Since it may be harder to visit minority areas in the future, we will certainly consider virtual travelling, which is accompanied by a virtual meeting with last speakers, as a way to complete our language challenges. We may not do things this way and continue with our traditional method of physically visiting places and meeting last speakers, but we will definitely consider the modern method of virtually visiting places and virtually meeting last speakers in case that is more practical and perhaps more financially feasible for us, because travelling isn’t cheap either, although we know that the results of physical travelling and meeting last speakers could be extraordinary.

One way in which we could also adopt virtual travel on our blog is talking about our virtual travel experiences in endangered languages, which may be seen as our way at Operation X to fulfil all of the aforementioned premises at the same time. We like to kill two birds with one stone, or better yet, kill three birds with one stone, which saves us a lot of time and energy. Some of our readers may think that we do not provide translations of our minority language texts because we wish to save time and energy. However, the reality is that we usually refuse to provide translations of texts written in minority languages not only due to practical time constraints, but also due to our persuasion that people should be intrigued about the mysterious texts and they should experience how “alien” these languages really are in order to become convinced that these are languages worth studying. We wish to arouse curiosity in our readers, and if we translated the texts for our readers, we would eliminate that curiosity. In fact, it is our policy not to translate texts. Other reasons include that it will make our blog messy because the articles will be too long and we want to focus on writing original content in each and every language, we detest translations because it diminishes our creative spirit and instead we wish to create an environment which is conducive to originality and which strongly discourages any form of unoriginal reasoning.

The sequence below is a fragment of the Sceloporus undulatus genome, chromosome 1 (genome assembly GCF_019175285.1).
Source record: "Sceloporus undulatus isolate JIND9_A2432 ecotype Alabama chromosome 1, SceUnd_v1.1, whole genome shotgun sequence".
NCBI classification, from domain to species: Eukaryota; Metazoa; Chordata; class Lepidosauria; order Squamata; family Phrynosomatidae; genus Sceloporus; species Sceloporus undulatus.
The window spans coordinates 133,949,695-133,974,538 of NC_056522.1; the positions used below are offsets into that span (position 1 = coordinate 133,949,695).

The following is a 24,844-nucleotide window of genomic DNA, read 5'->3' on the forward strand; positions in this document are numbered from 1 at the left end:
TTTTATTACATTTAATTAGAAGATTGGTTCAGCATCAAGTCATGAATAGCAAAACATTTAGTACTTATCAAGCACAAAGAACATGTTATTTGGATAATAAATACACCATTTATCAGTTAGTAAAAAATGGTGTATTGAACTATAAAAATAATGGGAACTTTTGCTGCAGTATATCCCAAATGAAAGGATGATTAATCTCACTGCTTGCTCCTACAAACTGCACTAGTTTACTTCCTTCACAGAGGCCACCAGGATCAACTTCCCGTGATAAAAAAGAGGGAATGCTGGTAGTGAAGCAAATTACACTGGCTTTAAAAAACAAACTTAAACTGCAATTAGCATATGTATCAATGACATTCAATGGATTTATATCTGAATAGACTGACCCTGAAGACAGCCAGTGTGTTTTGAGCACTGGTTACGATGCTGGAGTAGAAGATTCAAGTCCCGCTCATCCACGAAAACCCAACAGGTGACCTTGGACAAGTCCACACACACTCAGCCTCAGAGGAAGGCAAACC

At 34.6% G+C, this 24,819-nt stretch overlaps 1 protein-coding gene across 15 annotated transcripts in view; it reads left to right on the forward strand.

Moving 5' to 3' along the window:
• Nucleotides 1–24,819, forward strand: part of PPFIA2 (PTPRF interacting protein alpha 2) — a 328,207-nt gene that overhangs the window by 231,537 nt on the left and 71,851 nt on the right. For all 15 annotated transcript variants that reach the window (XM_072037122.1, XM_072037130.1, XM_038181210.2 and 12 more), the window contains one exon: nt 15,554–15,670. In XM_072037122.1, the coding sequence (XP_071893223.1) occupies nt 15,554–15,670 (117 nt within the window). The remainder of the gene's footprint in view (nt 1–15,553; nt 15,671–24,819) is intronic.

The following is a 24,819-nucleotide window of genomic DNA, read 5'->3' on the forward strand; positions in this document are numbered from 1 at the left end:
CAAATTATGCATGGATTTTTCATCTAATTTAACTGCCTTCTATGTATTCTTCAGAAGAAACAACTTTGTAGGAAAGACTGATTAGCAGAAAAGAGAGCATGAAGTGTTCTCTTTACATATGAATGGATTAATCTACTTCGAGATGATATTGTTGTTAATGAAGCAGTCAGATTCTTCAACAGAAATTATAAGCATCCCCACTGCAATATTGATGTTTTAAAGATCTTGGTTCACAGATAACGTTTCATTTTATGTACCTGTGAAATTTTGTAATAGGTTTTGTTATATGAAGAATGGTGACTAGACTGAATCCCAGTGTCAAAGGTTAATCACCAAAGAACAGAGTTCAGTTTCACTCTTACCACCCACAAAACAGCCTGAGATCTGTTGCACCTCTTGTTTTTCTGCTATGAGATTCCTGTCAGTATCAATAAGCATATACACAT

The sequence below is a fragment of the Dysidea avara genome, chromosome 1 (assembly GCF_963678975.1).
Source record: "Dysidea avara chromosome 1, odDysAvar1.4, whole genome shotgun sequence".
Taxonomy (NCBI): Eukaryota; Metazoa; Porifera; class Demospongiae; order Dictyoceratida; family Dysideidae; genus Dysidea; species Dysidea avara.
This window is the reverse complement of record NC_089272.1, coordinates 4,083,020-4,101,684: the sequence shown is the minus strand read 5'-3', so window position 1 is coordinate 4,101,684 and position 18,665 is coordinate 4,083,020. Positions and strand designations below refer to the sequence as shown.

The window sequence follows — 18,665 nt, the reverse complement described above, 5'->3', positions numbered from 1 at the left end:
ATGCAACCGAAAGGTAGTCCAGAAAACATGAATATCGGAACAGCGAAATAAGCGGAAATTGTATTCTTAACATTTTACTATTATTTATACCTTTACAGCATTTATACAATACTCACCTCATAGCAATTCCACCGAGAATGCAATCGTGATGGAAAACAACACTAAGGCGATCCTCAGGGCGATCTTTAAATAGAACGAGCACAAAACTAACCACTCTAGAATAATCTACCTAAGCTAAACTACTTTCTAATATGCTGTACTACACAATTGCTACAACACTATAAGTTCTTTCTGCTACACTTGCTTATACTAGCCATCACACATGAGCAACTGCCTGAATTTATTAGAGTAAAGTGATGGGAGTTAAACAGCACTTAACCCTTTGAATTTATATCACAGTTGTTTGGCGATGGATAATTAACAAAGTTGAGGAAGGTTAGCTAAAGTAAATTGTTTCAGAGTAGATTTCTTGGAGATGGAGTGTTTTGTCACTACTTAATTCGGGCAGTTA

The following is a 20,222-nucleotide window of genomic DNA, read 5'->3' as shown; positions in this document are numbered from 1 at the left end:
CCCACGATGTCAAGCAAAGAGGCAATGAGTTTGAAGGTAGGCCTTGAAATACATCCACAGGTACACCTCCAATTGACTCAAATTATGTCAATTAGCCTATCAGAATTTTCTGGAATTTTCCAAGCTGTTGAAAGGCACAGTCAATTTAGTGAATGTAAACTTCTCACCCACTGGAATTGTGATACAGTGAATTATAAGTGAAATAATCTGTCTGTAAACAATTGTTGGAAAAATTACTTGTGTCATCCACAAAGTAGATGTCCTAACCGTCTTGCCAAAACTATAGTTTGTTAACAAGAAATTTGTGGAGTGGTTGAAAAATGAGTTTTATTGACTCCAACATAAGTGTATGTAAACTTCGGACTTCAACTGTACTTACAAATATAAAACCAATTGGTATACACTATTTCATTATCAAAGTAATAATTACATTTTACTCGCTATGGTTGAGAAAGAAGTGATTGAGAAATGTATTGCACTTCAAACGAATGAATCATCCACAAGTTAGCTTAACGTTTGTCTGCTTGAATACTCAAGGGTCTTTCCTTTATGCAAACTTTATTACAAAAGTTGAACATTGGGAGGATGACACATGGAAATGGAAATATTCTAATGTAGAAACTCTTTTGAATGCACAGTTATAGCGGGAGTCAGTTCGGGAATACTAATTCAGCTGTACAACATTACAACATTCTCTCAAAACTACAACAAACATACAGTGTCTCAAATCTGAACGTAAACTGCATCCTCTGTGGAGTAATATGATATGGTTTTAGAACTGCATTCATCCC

Apart from writing virtual travel articles in minority languages, we might also launch a virtual travelling series where we visit minority areas and inform our English, German, Dutch, Swedish or Clay and Wood Frisian readers about the language, culture and history of those places. These are certainly endeavours that we will consider for spicing up our blog a little. We might start writing virtual travel articles this or next year, although it really depends on how much studying and other work we need to perform for Operation X. However, I feel that we will definitely get the chance eventually to engage in virtual travelling and report back to our readers about this.

12 comments

  1. Virtual traveling is an abstract concept of traveling. Hope you and your organization can make more efforts to it so that you can show us what exactly you get from virtual traveling. As we all know,the best way to understand culture is to understand its language. Tourist may not directly learn language,but they can be influenced by what they experienced in the traveling. Language can be passed from one generation to next generation,only when there are people who intrigue to their culture,who are willing to explore such minority places. Therefore,hope you can explore more.

    Liked by 2 people

    • During a live interview in 2019, there was a tourist expert who said that tourists wouldn’t notice the difference between local languages. I beg to differ because tourists could be made aware of this. However, do you think that although tourists may not learn the language fully, they will be interested in learning some basic facts and details about it? What is your view on the place of endangered languages in the tourism industry?

      Liked by 1 person

  2. Fascinating: I never realized that it is possible to virtually walk around the streets of a distant place using Gmaps! I’ll have to try it!
    Wouldn’t you include some need to interact in or with the endangered language, and to show that in the blog post?

    Liked by 2 people